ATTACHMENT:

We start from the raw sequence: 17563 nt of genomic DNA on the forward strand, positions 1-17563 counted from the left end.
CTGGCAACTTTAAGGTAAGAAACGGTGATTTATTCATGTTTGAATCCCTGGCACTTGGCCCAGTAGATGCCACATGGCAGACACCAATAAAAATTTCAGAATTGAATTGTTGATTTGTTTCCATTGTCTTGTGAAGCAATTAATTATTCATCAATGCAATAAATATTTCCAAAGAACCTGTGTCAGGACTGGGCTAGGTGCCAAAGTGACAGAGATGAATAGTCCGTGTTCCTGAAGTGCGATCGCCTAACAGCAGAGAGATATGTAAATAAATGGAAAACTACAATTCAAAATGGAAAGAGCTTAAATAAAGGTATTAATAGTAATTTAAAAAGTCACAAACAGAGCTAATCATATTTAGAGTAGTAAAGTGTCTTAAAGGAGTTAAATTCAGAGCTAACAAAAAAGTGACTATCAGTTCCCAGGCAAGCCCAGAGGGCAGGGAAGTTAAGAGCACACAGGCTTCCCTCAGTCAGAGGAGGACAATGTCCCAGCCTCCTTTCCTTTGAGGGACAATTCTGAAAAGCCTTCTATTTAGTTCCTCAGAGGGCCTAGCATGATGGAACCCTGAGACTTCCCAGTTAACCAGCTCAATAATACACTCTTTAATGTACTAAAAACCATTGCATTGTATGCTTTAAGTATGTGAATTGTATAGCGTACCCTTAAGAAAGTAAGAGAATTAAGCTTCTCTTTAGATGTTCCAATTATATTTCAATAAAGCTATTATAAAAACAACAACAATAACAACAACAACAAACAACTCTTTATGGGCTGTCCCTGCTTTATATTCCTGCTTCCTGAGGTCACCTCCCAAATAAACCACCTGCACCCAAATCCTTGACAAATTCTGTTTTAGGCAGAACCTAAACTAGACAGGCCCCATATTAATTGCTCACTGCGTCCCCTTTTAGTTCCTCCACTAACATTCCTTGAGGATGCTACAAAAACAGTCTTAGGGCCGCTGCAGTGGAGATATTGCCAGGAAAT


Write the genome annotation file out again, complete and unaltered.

We start from the raw sequence: 17563 nt of genomic DNA on the forward strand, positions 1-17563 counted from the left end.
CTGGCAACTTTAAGGTAAGAAACGGTGATTTATTCATGTTTGAATCCCTGGCACTTGGCCCAGTAGATGCCACATGGCAGACACCAATAAAAATTTCAGAATTGAATTGTTGATTTGTTTCCATTGTCTTGTGAAGCAATTAATTATTCATCAATGCAATAAATATTTCCAAAGAACCTGTGTCAGGACTGGGCTAGGTGCCAAAGTGACAGAGATGAATAGTCCGTGTTCCTGAAGTGCGATCGCCTAACAGCAGAGAGATATGTAAATAAATGGAAAACTACAATTCAAAATGGAAAGAGCTTAAATAAAGGTATTAATAGTAATTTAAAAAGTCACAAACAGAGCTAATCATATTTAGAGTAGTAAAGTGTCTTAAAGGAGTTAAATTCAGAGCTAACAAAAAAGTGACTATCAGTTCCCAGGCAAGCCCAGAGGGCAGGGAAGTTAAGAGCACACAGGCTTCCCTCAGTCAGAGGAGGACAATGTCCCAGCCTCCTTTCCTTTGAGGGACAATTCTGAAAAGCCTTCTATTTAGTTCCTCAGAGGGCCTAGCATGATGGAACCCTGAGACTTCCCAGTTAACCAGCTCAATAATACACTCTTTAATGTACTAAAAACCATTGCATTGTATGCTTTAAGTATGTGAATTGTATAGCGTACCCTTAAGAAAGTAAGAGAATTAAGCTTCTCTTTAGATGTTCCAATTATATTTCAATAAAGCTATTATAAAAACAACAACAATAACAACAACAACAAACAACTCTTTATGGGCTGTCCCTGCTTTATATTCCTGCTTCCTGAGGTCACCTCCCAAATAAACCACCTGCACCCAAATCCTTGACAAATTCTGTTTTAGGCAGAACCTAAACTAGACAGGCCCCATATTAATTGCTCACTGCGTCCCCTTTTAGTTCCTCCACTAACATTCCTTGAGGATGCTACAAAAACAGTCTTAGGGCCGCTGCAGTGGAGATATTGCCAGGAAAT